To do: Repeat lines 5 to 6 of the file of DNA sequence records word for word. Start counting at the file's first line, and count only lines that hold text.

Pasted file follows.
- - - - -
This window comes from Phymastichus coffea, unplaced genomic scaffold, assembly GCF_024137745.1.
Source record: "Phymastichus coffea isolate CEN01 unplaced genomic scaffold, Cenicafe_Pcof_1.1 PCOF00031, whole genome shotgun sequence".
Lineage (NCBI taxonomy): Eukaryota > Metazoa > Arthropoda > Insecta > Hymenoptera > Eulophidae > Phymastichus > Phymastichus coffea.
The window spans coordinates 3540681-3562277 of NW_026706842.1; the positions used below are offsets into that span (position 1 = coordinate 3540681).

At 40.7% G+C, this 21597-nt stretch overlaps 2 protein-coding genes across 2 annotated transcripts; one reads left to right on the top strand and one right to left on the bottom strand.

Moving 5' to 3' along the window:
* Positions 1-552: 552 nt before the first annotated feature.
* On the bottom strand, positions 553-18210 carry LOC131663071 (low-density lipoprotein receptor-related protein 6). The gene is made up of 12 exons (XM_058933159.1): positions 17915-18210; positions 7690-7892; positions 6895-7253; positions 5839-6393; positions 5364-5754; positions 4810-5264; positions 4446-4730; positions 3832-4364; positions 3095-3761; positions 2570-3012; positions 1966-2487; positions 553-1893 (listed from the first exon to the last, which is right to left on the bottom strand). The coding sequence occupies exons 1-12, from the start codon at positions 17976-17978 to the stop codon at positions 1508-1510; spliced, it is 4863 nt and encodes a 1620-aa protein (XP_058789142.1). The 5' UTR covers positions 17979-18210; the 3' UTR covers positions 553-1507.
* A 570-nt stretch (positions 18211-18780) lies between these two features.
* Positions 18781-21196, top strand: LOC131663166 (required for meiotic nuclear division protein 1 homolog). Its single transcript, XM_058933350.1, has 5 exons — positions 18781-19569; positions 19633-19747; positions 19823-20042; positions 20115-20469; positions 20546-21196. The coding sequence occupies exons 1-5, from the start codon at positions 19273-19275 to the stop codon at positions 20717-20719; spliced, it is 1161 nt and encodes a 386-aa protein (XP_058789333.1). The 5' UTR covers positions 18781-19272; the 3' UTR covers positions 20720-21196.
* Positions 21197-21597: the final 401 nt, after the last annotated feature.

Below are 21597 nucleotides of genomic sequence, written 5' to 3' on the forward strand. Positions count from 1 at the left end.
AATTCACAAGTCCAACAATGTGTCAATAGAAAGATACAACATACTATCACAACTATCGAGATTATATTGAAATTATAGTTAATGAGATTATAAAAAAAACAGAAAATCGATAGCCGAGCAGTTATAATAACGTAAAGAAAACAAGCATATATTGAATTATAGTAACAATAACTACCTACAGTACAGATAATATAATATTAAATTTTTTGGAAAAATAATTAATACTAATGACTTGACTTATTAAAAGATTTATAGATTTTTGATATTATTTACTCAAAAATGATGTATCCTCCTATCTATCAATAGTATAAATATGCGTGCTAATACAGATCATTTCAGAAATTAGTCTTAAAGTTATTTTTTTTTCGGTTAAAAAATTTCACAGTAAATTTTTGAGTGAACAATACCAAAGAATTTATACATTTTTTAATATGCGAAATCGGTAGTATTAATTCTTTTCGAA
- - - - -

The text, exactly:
At 40.7% G+C, this 21597-nt stretch overlaps 2 protein-coding genes across 2 annotated transcripts; one reads left to right on the top strand and one right to left on the bottom strand.

Moving 5' to 3' along the window: